Original post at woodworkingnetwork.com
SACRAMENTO – With more than 22 million trees in California killed by a bark beetle infestation, exacerbated by the state’s 4-year drought, Governor Jerry Brown declared a state of emergency to remove dead or dying trees in high-hazard areas.
“California is facing the worst epidemic of tree mortality in its modern history,” said Brown in a letter to U.S. Agriculture Secretary Tom Vilsack. “A crisis of this magnitude demands action on all fronts.”
Four years of drought have made trees in many regions of California susceptible to infestation by native bark beetles, which are normally constrained by the defense mechanisms of healthy trees.
The tree die-off is of such a scale that it significantly worsens wildfire risk in many areas of the state and presents life safety risks from falling trees to Californians living in rural, forested communities, Brown added. Several counties in California have already declared local state of emergencies due to this epidemic tree mortality.
The new emergency proclamation on the tree mortality epidemic builds on a April 2014 executive order to redouble the state’s drought response, which included provisions to expedite the removal of dead and dying hazardous trees. It also helps identify high hazard zones for wildfire and falling trees that have resulted from the unprecedented die-off and prioritizes tree removal in these areas. It also calls for state agencies to take several actions to enable removal of hazard trees. Governor Brown’s letter to Secretary Vilsack requests urgent federal action, including additional technical assistance for private land owners, matching federal funding and expedited approval for emergency actions on federal lands.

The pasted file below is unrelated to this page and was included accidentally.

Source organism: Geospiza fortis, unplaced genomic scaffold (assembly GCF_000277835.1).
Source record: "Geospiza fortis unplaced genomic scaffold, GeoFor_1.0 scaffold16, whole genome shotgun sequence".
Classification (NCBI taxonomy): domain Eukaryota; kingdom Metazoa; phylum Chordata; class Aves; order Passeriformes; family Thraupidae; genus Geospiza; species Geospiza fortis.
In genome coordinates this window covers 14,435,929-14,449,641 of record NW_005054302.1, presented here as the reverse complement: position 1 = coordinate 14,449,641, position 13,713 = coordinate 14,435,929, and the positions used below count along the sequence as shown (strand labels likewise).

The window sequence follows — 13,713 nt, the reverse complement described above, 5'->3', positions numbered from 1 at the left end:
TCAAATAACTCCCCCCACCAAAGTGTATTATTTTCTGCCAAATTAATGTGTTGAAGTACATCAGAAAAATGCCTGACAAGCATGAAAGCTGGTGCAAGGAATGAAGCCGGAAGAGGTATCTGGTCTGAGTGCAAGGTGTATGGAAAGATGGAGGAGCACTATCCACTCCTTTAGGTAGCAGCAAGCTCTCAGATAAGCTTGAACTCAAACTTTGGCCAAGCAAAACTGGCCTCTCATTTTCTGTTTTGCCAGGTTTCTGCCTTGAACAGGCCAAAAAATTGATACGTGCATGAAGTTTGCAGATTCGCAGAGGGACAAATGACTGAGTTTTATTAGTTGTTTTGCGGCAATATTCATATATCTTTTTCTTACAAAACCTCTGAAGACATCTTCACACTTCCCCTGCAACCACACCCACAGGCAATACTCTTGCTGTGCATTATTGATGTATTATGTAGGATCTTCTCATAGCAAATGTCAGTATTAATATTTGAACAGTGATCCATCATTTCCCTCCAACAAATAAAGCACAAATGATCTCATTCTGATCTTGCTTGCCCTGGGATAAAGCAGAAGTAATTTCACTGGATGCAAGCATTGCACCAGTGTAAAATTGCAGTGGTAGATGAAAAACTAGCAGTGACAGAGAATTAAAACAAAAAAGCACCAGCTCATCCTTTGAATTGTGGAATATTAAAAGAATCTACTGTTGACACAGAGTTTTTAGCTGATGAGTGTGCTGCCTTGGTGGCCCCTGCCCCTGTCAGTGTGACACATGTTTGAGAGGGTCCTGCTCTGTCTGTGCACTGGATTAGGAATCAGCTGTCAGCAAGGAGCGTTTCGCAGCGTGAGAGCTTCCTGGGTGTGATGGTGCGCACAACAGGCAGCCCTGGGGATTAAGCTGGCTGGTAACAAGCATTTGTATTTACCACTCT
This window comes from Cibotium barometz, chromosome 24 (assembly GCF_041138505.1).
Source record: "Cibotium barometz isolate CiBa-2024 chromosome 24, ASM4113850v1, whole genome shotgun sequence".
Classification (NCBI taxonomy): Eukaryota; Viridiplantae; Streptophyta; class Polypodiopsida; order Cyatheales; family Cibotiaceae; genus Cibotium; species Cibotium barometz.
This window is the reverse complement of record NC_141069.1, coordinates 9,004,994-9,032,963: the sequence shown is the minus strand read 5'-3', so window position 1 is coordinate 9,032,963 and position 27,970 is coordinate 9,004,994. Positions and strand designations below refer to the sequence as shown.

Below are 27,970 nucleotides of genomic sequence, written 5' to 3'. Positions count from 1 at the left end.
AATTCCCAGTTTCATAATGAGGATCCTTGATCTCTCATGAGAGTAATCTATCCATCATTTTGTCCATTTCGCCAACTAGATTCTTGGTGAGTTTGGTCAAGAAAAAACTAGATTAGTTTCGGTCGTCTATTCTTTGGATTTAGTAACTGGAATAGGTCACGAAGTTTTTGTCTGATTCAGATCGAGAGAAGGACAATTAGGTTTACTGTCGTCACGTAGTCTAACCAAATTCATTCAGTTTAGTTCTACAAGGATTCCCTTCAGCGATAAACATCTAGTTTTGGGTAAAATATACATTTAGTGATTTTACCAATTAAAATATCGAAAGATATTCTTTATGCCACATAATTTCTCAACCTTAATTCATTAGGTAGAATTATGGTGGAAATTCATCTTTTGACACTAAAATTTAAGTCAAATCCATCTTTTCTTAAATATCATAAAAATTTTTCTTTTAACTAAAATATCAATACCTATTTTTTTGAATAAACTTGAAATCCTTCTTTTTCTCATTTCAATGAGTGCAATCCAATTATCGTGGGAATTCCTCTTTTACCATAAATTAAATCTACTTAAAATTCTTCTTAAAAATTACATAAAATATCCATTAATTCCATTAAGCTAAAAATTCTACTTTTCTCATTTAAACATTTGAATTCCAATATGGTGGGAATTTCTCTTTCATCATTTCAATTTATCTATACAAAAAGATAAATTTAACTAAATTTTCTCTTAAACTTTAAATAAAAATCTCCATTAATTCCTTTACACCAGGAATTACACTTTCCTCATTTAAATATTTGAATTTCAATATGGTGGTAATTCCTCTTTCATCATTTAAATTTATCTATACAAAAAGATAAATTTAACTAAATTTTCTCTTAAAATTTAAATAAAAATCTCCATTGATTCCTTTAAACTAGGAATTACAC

Several environmental groups have voiced concerns about the suspension of some environmental laws and the possible effects on wildlife habitats of removing so much dead wood, which will be used by wood-burning power plants.
Bark Beetles Impose Nation-Wide Threat
California is not the only state hard-hit with devastating bark beetle (Mountain Pine Beetle, Emerald Ash Borer, Western Pine Beetle and many others) infestations. Colorado and the Rocky Mountain region has been dealing with the Mountain Pine Beetle epidemic for years and the Emerald Ash Borer has destroyed tens of millions of ash trees in the Midwest and Northeast.
The USDA Forest Service describes bark beetles as small (< ¼ inch), hard bodied beetles that bore through the protective bark of a tree to lay their eggs in the moist phloem (inner bark). These beetles and the larvae they produce feed on this living tissue, cutting off the tree’s ability to transport nutrients. The gallery pattern on the underside of the bark created by adult beetles and their larvae as they feed are unique for each species of beetle. The parent gallery is typically created by the adult female beetle who deposits eggs along the gallery walls. The eggs hatch and the larvae create ‘larval galleries’ that tend to increase in width as the larvae increase in size.